“Community policing is central to the success of the police mission as we provide quality services to, and build relationships with, our diverse communities.”
IACP President Yost Zakhary
I had the privilege of attending the 2014 International Association of Chiefs of Police (IACP) Community Policing awards last Sunday, and I can say firsthand that it was nothing short of awe-inspiring to meet the amazing men and women from the agencies being honored. Their commitment and determination to drive initiatives that make everyone safer is incredible.
Each year since 1998, the IACP Community Policing Committee awards the best community policing practices of agencies around the world. Since the inception of the awards, over 73 agency winners and 132 finalists globally have been recognized for their commitment to community policing and innovation.
Entries are awarded in five population categories and judged on innovative ideas that utilize the power of community policing in order to ultimately make our communities safer. The process involves extremely high standards as well. If none of the submissions in a category meet the established standards set by the Community Policing Committee, no award is given in that category.
The 2014 winners and finalists highlight innovative initiatives that address issues involving such things youth crime and school issues, gun violence, and homicide. It’s an amazing representation of the power of community policing in order to make a difference and to make our communities better.
This year’s IACP Community Policing Award winners and finalists are:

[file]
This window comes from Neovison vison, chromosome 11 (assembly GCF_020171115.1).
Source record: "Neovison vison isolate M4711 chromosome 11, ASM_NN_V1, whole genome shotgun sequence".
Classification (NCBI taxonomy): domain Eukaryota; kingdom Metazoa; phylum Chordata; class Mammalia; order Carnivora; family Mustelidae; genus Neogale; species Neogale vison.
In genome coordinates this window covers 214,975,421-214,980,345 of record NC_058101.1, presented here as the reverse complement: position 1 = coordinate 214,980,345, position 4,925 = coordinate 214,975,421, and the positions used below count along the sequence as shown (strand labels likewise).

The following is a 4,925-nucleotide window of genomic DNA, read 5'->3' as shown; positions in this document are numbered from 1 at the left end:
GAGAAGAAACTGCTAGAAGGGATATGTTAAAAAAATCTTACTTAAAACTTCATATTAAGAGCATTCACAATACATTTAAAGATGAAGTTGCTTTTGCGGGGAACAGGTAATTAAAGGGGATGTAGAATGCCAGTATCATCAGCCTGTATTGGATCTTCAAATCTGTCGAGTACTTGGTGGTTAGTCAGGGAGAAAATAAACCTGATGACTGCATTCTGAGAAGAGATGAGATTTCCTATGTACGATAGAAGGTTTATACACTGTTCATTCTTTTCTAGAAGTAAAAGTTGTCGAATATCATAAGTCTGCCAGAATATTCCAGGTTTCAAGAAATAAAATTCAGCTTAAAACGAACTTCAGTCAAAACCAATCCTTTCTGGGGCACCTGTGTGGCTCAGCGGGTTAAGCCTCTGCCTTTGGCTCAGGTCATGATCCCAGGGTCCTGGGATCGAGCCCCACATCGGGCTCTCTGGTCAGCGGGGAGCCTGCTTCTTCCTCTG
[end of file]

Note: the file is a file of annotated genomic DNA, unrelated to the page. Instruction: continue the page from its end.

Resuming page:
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Tags: #IACP2014, chief of police, Community Policing, IACP, law enforcement, police, Public Safety
As our teams are gearing up (and packing up) for the IACP Conference (#IACP2014) next week in Orlando, the excitement has been building. The conference offers law enforcement agencies, officials and officers an opportunity to better their operations. We will see strategies, new ideas and new technologies shared amongst law enforcement around the world.
With over 200+ sessions, the opportunity to participate in educational sessions targeted to the requirements of law enforcement is unsurpassed. So, we are proud once again to be facilitating sessions this year. One will take place on Monday (10/27) and is titled “Emergencies Do Not Make Appointments: Creating a Connected Public Safety Agency”. It’s an opportunity to hear from several police departments as they highlight a new way of thinking about how public safety infrastructures and communication systems are designed, built, and managed. Read More »
Tags: #IACP2014, IACP, law enforcement, Public Safety
Public safety and justice agencies around the world are facing the increasingly difficult challenge of dealing with shrinking resources. In the U.S., for example, results from a survey conducted by the International Association of Chiefs of Police and Major Cities Chiefs Association show an estimated 53 percent of U.S. counties are working with fewer staff today than they were a decade ago.
As a result of having to do more with less, police are turning to technology as a force multiplier, and one of the greatest force multipliers can come from the Internet of Everything (IoE). In short, the Internet of Everything is the networked connection of people, process, data, and things. What it can do for public safety and justice agencies is to create opportunities to increase cost efficiency, improve safety and security, provide better response times, and increase productivity.